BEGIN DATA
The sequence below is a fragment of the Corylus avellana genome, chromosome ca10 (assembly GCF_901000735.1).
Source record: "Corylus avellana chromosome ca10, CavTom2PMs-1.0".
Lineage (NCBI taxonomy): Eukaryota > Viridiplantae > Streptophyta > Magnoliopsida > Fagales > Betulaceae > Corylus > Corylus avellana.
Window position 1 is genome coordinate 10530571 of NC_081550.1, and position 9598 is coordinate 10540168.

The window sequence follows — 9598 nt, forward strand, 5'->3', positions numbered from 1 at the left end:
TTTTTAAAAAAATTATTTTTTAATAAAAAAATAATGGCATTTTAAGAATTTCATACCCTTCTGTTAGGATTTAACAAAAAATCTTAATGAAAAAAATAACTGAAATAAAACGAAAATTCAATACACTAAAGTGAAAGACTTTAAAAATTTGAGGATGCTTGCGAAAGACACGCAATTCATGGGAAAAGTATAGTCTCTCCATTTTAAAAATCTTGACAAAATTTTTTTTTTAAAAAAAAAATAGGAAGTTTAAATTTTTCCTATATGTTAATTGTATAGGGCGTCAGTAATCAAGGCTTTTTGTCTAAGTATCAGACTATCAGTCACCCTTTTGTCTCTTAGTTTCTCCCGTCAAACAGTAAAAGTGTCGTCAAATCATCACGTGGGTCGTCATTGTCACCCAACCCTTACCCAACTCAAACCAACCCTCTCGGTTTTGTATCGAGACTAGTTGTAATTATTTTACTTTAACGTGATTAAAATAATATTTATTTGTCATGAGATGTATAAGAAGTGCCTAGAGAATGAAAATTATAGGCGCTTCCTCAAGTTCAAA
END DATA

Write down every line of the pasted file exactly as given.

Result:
The sequence below is a fragment of the Corylus avellana genome, chromosome ca10 (assembly GCF_901000735.1).
Source record: "Corylus avellana chromosome ca10, CavTom2PMs-1.0".
Lineage (NCBI taxonomy): Eukaryota > Viridiplantae > Streptophyta > Magnoliopsida > Fagales > Betulaceae > Corylus > Corylus avellana.
Window position 1 is genome coordinate 10530571 of NC_081550.1, and position 9598 is coordinate 10540168.

The window sequence follows — 9598 nt, forward strand, 5'->3', positions numbered from 1 at the left end:
TTTTTAAAAAAATTATTTTTTAATAAAAAAATAATGGCATTTTAAGAATTTCATACCCTTCTGTTAGGATTTAACAAAAAATCTTAATGAAAAAAATAACTGAAATAAAACGAAAATTCAATACACTAAAGTGAAAGACTTTAAAAATTTGAGGATGCTTGCGAAAGACACGCAATTCATGGGAAAAGTATAGTCTCTCCATTTTAAAAATCTTGACAAAATTTTTTTTTTAAAAAAAAAATAGGAAGTTTAAATTTTTCCTATATGTTAATTGTATAGGGCGTCAGTAATCAAGGCTTTTTGTCTAAGTATCAGACTATCAGTCACCCTTTTGTCTCTTAGTTTCTCCCGTCAAACAGTAAAAGTGTCGTCAAATCATCACGTGGGTCGTCATTGTCACCCAACCCTTACCCAACTCAAACCAACCCTCTCGGTTTTGTATCGAGACTAGTTGTAATTATTTTACTTTAACGTGATTAAAATAATATTTATTTGTCATGAGATGTATAAGAAGTGCCTAGAGAATGAAAATTATAGGCGCTTCCTCAAGTTCAAA